Tantra Tips with Crystal Lai

Learn how to transition basic techniques into advanced moves!

Here's what we're going to review

  • Best ways to use a handstand as a transition
  • How to build up your strength
  • Two of the most popular advanced moves out there today!

My Most Popular Advanced Moves and Transitions

I’m going to show you some advanced moves using the basic concept of the handstand on the pole.  We teach you twisted grip, regular & chinese grip handstands in our main library!  Here are some of my tutorials on how the handstand can be applied to other tricks.

One Arm Handstand

I love this one-armed handstand. It’s a great move to practice body awareness, proper alignment, and proper mechanics. You want to think about pushing through and down with the bottom arm (the one that’s on the floor), using not only your forearm but using your lats and core. The whole body is engaged here, because you definitely do not want a strong upper body and jello legs! Eliminate any “dead weight” by keeping everything activated from your pinky finger to your pinky toe. This goes for any kind of handstand!

Marion Amber

Another important tip about handstands is that you have to get your hips up and over your head. A common mistake I see when teaching is that the student is fighting being upside down by trying to be rightside up. Definitely have a spotter to help navigate you into the right position - your bum should go where your head was and your head should be where your bum was. Also, take it one step at a time. Often I see injuries occur when a person tries to go straight for the end goal. With the Marion Amber, have a spotter, start with the knees tucked position until that feels comfortable before you attempt extending the legs. Safety first, boys and girls!

Phoenix

Let’s quickly explore the basic rules for static pole spins: the further your reach your hips away, the more momentum you have, and the lighter you feel. Combining this with the Phoenix, the lighter you feel, the easier it is to flip into a handstand. Once you’re there, don’t forget the technique of the handstand: pull down with the top shoulder all the way down on your back through your lats, push through bottom arm down the shoulder and lats. Keep the core tight! This is an advanced move, but totally achievable when you’re ready. Keep working on those handstands on and off the pole!

Frequently Asked Questions

I have three questions that I get more than any others, here they are along with my answers!

  • q-iconI feel like I’ll never be able to do the handstand. What am I doing wrong?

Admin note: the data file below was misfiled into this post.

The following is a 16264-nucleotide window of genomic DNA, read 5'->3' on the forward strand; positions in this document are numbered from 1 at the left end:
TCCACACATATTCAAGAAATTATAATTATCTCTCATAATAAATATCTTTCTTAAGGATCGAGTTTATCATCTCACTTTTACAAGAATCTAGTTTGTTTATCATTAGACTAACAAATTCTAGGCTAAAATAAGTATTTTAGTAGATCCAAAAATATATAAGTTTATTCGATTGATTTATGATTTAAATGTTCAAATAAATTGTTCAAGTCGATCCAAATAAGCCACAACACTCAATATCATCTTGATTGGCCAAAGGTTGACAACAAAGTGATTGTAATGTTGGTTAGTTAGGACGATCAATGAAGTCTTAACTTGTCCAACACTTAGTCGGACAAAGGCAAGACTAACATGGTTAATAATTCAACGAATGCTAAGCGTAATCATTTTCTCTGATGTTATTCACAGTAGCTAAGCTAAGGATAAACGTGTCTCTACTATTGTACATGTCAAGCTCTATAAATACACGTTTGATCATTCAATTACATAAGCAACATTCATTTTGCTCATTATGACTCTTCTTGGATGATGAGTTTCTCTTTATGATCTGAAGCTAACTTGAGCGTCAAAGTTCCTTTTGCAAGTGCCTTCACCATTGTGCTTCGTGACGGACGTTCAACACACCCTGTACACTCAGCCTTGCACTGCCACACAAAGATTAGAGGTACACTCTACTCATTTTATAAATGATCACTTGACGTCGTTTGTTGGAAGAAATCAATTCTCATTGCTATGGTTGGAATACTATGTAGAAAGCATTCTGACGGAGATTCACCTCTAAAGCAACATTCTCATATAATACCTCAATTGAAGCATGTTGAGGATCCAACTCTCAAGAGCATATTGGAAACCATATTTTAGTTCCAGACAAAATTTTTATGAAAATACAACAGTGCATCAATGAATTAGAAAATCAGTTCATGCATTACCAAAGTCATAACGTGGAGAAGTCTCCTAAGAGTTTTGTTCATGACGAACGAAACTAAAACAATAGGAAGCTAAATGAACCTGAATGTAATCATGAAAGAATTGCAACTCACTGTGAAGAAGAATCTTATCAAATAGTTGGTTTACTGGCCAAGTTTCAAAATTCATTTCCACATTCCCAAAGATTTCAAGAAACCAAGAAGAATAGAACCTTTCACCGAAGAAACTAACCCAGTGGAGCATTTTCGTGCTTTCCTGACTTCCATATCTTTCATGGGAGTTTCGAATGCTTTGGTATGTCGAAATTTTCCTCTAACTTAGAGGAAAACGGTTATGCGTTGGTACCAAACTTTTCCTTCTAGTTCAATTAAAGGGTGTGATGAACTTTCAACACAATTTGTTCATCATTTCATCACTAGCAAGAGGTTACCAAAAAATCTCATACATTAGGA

Find a spotter to spot you to do a handstand. If you have the necessary strength to do the handstand yet you cannot do the handstand, it is mostly because your technique is wrong or you’re scared. Having a spotter or someone that can do the handstand will help tremendously. Also, do the handstand first by kicking into the wall and if that is still too scary, then start with forearm stand. In order to be able to do a one arm handstand, one must be able to do a handstand against the wall and also work on the floor handstand. The push-pull mechanism is still in place so make sure you use this technique to find your balance. Since your weight is not as evenly distributed in the one arm handstand, you want to make sure you are engaging your obliques.

  • q-iconWhat’s the best grip style? Twisted, regular, or Chinese grip?

    All grip styles are great. You should always start with building strength by doing regular grip and chinese grip. Once you are able to do those grips, then you can start to work on twisted. Twisted grip is the WORST position that you can put your shoulder and wrist into. Because you are locked in position, it gives you a false sense of strength and that is when you will injure yourself if you are not ready yet.

  • q-iconI cannot find momentum when I spin - what am I doing wrong?

    When you cannot find momentum during your spin, it is mostly because you are not drawing a circle to create your momentum into your spin. Make sure to sweep your leg/arm/body weight around the pole (in a circular way). Try to avoid kicking and jumping.

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